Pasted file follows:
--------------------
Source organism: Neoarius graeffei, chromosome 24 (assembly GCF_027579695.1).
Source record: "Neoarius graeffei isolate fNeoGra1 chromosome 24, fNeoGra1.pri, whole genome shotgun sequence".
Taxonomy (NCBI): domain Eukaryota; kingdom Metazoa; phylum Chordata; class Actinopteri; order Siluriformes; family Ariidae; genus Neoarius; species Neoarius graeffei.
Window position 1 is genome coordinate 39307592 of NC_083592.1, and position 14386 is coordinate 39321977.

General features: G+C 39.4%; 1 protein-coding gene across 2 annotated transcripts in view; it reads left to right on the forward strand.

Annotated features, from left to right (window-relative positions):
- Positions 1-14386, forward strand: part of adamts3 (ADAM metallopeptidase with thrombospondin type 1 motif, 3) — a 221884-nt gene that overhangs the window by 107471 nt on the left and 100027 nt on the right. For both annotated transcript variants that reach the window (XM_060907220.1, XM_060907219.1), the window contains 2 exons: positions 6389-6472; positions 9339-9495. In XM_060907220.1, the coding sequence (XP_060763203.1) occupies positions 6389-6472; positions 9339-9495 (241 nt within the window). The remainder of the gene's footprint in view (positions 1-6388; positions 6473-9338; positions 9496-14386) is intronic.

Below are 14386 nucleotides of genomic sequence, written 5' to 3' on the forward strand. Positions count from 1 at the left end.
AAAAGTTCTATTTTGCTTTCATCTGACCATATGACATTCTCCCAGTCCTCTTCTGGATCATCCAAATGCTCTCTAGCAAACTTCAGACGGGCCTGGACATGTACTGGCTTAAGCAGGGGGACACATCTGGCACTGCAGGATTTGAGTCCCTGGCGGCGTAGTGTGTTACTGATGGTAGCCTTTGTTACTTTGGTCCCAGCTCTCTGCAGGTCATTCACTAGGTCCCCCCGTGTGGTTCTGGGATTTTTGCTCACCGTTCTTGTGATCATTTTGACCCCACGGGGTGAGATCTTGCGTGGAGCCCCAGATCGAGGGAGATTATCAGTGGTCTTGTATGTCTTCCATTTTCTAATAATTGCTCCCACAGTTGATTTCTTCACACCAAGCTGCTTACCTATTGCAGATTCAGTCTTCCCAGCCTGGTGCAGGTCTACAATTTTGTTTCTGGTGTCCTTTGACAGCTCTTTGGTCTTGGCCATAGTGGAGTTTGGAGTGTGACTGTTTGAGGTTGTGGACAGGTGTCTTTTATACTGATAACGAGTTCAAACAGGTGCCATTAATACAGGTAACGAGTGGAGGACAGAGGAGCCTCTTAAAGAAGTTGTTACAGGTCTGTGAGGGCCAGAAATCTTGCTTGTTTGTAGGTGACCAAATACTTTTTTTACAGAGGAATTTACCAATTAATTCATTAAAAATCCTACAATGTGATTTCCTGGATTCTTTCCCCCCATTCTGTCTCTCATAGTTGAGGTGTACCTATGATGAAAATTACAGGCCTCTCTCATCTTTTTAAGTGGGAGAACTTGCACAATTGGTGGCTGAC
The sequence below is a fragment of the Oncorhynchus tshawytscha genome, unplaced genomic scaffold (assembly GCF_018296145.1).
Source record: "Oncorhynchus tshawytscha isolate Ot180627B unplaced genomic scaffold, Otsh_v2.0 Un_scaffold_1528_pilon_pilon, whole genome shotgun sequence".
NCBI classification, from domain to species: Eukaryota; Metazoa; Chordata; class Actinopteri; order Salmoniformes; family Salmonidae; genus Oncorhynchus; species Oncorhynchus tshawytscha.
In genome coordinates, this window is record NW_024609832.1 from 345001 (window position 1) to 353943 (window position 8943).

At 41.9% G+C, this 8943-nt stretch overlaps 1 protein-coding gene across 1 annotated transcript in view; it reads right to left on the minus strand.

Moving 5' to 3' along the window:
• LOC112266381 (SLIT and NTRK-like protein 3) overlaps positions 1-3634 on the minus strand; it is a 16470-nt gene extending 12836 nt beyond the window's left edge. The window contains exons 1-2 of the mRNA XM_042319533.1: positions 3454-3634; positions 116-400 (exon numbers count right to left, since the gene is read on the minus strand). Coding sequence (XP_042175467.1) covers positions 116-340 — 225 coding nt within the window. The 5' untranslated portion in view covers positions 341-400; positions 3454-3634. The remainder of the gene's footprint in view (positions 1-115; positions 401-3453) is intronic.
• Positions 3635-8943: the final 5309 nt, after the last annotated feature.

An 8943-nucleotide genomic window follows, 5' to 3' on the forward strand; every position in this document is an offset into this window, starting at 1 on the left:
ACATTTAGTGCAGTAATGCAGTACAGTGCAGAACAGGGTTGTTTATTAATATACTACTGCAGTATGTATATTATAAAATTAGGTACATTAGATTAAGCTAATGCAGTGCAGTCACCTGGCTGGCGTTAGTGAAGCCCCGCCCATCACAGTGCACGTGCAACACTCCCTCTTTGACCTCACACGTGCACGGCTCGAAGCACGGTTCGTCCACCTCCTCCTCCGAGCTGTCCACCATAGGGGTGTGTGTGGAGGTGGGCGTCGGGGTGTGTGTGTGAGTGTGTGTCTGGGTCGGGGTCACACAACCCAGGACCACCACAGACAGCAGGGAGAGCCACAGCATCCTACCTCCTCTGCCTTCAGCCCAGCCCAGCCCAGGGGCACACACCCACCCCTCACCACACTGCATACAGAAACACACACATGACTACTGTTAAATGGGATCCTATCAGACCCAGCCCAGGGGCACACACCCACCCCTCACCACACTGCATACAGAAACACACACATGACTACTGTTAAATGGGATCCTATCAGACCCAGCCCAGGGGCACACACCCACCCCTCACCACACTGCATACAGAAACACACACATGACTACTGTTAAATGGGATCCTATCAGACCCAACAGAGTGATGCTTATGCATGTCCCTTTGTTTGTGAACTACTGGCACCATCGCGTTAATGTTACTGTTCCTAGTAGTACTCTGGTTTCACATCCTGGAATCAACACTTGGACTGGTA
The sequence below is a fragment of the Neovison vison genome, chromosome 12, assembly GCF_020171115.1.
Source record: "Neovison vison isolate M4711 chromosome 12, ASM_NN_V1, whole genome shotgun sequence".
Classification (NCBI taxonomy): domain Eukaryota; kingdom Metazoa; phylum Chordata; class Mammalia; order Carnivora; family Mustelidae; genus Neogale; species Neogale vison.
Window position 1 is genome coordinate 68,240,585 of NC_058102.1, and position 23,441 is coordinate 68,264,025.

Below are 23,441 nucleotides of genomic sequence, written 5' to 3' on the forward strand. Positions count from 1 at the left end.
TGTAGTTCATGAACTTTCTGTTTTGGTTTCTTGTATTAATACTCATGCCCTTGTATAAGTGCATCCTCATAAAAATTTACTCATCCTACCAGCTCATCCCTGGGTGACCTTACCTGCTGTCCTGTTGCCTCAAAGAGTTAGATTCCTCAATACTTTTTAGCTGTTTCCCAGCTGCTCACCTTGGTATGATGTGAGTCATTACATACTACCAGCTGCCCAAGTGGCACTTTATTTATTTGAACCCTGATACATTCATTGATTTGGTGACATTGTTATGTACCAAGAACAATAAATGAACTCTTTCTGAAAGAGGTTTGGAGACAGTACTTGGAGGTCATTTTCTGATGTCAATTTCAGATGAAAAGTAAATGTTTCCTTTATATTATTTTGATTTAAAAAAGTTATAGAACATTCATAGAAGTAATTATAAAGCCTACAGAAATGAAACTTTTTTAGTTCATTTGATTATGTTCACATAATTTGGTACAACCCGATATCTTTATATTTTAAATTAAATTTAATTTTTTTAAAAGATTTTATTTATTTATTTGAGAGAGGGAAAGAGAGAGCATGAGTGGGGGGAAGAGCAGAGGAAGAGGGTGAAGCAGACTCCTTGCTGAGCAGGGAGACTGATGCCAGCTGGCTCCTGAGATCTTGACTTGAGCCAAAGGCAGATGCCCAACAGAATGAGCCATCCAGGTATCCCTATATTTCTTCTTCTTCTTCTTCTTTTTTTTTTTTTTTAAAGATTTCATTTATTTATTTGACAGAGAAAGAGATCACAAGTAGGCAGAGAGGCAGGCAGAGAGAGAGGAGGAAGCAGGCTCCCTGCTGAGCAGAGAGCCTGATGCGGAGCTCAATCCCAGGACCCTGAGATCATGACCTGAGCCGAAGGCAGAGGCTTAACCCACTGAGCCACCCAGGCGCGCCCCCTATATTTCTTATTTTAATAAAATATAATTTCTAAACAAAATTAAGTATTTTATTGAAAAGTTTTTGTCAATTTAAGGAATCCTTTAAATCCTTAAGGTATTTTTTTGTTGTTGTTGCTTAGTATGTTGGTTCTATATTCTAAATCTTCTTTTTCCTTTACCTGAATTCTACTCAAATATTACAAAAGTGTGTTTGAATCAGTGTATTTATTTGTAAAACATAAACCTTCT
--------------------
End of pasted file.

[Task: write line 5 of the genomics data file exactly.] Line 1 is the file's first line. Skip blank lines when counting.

General features: G+C 39.4%; 1 protein-coding gene across 2 annotated transcripts in view; it reads left to right on the forward strand.